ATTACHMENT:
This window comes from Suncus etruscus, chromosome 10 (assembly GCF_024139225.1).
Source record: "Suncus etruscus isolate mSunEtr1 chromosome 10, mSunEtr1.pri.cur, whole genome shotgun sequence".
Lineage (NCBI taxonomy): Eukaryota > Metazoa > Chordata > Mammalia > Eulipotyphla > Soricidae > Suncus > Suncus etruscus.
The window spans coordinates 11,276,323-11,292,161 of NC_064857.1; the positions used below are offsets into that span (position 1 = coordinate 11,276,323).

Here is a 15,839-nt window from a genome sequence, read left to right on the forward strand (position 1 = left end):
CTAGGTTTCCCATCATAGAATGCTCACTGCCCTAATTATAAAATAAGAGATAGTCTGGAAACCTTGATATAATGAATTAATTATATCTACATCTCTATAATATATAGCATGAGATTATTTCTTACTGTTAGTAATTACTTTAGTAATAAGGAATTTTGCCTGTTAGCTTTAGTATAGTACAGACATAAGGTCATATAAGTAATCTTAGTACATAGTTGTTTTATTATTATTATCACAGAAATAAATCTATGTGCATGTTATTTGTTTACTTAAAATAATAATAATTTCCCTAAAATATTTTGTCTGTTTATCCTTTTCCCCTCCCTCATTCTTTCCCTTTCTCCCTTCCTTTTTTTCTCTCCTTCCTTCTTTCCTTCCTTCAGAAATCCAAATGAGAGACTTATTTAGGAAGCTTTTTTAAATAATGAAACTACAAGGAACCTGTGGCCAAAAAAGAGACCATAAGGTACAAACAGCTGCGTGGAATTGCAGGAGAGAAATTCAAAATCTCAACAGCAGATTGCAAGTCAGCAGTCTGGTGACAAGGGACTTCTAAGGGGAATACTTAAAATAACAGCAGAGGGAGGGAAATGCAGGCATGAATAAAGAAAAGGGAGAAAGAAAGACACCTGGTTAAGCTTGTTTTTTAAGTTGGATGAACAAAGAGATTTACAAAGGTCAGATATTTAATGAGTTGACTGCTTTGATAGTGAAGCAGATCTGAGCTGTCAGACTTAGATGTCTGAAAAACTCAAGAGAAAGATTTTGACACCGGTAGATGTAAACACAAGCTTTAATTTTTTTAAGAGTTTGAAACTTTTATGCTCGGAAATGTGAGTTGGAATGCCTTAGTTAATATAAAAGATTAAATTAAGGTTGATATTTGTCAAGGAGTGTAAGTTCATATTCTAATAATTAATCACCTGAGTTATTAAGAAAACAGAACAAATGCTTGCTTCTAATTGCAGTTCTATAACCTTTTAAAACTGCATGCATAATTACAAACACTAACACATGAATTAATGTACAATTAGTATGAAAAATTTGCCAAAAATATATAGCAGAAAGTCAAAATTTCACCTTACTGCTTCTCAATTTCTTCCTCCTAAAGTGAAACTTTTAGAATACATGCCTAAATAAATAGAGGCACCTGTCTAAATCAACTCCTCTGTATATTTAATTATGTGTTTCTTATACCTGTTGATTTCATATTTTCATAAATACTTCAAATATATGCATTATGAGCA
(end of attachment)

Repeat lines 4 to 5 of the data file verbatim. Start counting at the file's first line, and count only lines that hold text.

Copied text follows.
The window spans coordinates 11,276,323-11,292,161 of NC_064857.1; the positions used below are offsets into that span (position 1 = coordinate 11,276,323).

Here is a 15,839-nt window from a genome sequence, read left to right on the forward strand (position 1 = left end):